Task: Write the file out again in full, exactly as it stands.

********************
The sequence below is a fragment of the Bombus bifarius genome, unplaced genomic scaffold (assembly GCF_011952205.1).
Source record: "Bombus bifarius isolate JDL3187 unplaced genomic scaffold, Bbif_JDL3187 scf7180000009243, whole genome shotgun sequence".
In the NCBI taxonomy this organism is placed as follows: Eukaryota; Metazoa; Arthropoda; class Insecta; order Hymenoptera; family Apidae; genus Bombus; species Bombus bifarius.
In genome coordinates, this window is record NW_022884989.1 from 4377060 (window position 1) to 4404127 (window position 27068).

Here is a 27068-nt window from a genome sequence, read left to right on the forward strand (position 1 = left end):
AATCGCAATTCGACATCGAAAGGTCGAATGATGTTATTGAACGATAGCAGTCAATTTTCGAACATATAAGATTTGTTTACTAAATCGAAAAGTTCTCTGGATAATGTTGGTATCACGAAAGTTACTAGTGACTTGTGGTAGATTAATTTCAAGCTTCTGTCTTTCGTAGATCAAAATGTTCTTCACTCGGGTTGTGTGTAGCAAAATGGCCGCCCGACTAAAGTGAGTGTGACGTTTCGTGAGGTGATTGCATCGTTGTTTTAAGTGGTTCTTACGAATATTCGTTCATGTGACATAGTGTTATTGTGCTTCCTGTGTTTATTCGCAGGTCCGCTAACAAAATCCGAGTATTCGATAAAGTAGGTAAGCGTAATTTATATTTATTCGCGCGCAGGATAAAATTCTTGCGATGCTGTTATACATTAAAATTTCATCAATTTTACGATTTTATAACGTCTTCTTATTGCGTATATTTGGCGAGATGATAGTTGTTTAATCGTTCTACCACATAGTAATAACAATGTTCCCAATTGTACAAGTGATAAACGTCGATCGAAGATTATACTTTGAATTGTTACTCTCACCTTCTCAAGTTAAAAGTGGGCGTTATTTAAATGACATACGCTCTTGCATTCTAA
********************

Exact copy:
The sequence below is a fragment of the Bombus bifarius genome, unplaced genomic scaffold (assembly GCF_011952205.1).
Source record: "Bombus bifarius isolate JDL3187 unplaced genomic scaffold, Bbif_JDL3187 scf7180000009243, whole genome shotgun sequence".
In the NCBI taxonomy this organism is placed as follows: Eukaryota; Metazoa; Arthropoda; class Insecta; order Hymenoptera; family Apidae; genus Bombus; species Bombus bifarius.
In genome coordinates, this window is record NW_022884989.1 from 4377060 (window position 1) to 4404127 (window position 27068).

Here is a 27068-nt window from a genome sequence, read left to right on the forward strand (position 1 = left end):
AATCGCAATTCGACATCGAAAGGTCGAATGATGTTATTGAACGATAGCAGTCAATTTTCGAACATATAAGATTTGTTTACTAAATCGAAAAGTTCTCTGGATAATGTTGGTATCACGAAAGTTACTAGTGACTTGTGGTAGATTAATTTCAAGCTTCTGTCTTTCGTAGATCAAAATGTTCTTCACTCGGGTTGTGTGTAGCAAAATGGCCGCCCGACTAAAGTGAGTGTGACGTTTCGTGAGGTGATTGCATCGTTGTTTTAAGTGGTTCTTACGAATATTCGTTCATGTGACATAGTGTTATTGTGCTTCCTGTGTTTATTCGCAGGTCCGCTAACAAAATCCGAGTATTCGATAAAGTAGGTAAGCGTAATTTATATTTATTCGCGCGCAGGATAAAATTCTTGCGATGCTGTTATACATTAAAATTTCATCAATTTTACGATTTTATAACGTCTTCTTATTGCGTATATTTGGCGAGATGATAGTTGTTTAATCGTTCTACCACATAGTAATAACAATGTTCCCAATTGTACAAGTGATAAACGTCGATCGAAGATTATACTTTGAATTGTTACTCTCACCTTCTCAAGTTAAAAGTGGGCGTTATTTAAATGACATACGCTCTTGCATTCTAA